Open thread March 4, 2013 Dan Crawford | March 4, 2013 6:55 pm Tags: open thread Comments (9) | Digg Facebook Twitter |
Can anyone here share their thoughts on Bill Gross and the “credit supernova?” He seems to have a poor history of prediction. Any reason to pay attention to him now?
Joe Scarborough is a lousy economist, but an excellent obfuscator. That was evident during the Charlie Rose show this past evening during the discussions between Scarborough and Paul Krugman. Rose did little to address the issue of Joe’s lack of credibility on the economic front and was mildly antagonistic as Krugman tried heroically to address Scarborough’s misapplication of facts. Fortunately there is a succinct article on the Politico site which was written by Alan Blinder and addresses the same issue in relationship to Scarborough’s interview with Krugman weeks ago on his Morning Joe program. Read Blinder on Joe’s misinterpretation of Blinder. I like his title, “Morning Joe’s accuracy
Of course the entire episode underscores the woefully pathetic level of reportage from the media, especially from people like Charlie Rose who seems to be respected as an impartial arbiter of ideological differences. Not so based on last evening’s performance.
a video: Grillo: our money is a joke
we need him over here…
Talk of the minimum wage, and news of a Swiss effort to address excesses at the other end of the spectrum, raises a question for me. Other than political reasons, why should multimillion dollar compensation packages for executive employees pass the “reasonableness” test for IRS business tax deductions? (Congress, of course, could set a limit on what’s deductible regardless of other, generous IRS test criteria.)
Maybe a “reasonable” way of addressing overpay of CEOs — and ballplayers an TV anchors — would be a (not too) temporary 92% marginal tax rate like we had up until the 1960s — lasting long enough for my obsession, legally mandated sector-wide labor contracts to at alst level the playing field in the lop sided American labor market.
92% was justified back then by the need to win the big war — and did not need to go on forever (but did not seem to do any harm either). 92% can be justified today to squeeze down the labor price demands of the extreme top while we are resetting labor’s price below. Just getting the minimum, median and higher wages back up to normal may not automatically extract the ballooning (dirigibling!) pay from the top back to everyone else — though it seems to work pretty automatically in reverse, in the wrong direction.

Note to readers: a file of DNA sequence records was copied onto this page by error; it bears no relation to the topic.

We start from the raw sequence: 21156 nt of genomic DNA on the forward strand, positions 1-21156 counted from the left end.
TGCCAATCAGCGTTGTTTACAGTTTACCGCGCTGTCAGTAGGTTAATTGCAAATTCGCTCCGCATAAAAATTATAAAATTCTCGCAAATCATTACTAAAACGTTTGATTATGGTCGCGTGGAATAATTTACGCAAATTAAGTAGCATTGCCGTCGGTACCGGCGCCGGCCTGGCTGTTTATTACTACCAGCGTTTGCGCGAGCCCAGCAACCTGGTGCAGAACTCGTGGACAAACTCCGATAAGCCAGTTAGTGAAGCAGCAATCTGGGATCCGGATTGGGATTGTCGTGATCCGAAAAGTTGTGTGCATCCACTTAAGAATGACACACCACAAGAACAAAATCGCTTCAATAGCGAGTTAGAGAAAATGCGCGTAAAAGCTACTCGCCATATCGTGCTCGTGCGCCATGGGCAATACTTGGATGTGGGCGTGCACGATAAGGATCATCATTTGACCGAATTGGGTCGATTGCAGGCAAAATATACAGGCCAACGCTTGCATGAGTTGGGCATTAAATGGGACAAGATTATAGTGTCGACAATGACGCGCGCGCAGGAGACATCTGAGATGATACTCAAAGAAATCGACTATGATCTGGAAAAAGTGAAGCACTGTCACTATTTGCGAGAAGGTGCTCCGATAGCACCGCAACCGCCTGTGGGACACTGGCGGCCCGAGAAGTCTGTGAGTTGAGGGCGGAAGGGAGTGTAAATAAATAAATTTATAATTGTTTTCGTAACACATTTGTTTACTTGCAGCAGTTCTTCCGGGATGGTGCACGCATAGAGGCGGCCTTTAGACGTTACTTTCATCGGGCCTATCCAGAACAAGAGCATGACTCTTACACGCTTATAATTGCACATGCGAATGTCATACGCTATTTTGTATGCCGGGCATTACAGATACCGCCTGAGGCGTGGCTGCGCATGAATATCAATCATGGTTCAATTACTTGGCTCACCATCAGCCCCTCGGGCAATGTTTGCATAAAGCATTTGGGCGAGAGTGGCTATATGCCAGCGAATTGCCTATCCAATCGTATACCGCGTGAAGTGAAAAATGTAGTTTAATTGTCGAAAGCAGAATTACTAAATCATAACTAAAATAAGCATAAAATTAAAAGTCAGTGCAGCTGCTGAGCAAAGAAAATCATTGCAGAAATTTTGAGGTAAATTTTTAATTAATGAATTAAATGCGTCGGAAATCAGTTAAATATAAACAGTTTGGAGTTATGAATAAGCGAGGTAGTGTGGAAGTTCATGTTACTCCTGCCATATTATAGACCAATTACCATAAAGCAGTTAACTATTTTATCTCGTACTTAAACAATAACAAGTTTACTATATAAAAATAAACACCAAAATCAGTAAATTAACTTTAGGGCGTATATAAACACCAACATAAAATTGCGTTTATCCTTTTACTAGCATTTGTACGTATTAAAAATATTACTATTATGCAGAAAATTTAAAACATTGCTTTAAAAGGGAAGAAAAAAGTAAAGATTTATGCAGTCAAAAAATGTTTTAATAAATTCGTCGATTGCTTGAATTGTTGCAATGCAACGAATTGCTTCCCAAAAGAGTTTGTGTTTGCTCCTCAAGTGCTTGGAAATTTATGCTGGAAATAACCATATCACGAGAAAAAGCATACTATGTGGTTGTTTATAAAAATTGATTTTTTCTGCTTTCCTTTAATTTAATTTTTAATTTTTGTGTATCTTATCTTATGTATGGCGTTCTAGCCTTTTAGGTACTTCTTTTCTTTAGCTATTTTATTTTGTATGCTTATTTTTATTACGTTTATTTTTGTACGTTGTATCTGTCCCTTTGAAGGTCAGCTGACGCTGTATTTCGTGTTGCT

About Scarborough Twain had a line:
“The thug is aware that loudness convinces sixty persons where reasoning convinces but one.”
The Fox News/Goebbels paradigm for “air and balanced”.
ddrew I agree a high top tax bracket would discourage extremely high salaries, but my conservative buddies would call it a “confiscatory rate” no matter what. On the other hand, removing the tax deduction (above some level) on total compensation seems like a better way, at least to me on the surface. The total marginal tax on excessive pay would not be obvious but, in fact, would equal the sum of two lower rates: the top individual income tax bracket rate paid by the employee, plus the corporate rate paid by the business. That said, there’s got to be downside, somewhere, because I haven’t seen talk of this notion.
“That said, there’s got to be downside, somewhere, because I haven’t seen talk of this notion.”
on the contrary. the fact that it’s a sensible idea is why you haven’t seen anyone talk about it.
You must remember that in my imaginary world unions rule with equal financing to ownership’s and almost all the votes — under legally mandated, sector-wide labor agreements, of course — no need to seem too accommodating. 🙂
Come to think of it — with a serious need not to muscle business out of business — unions can do that too.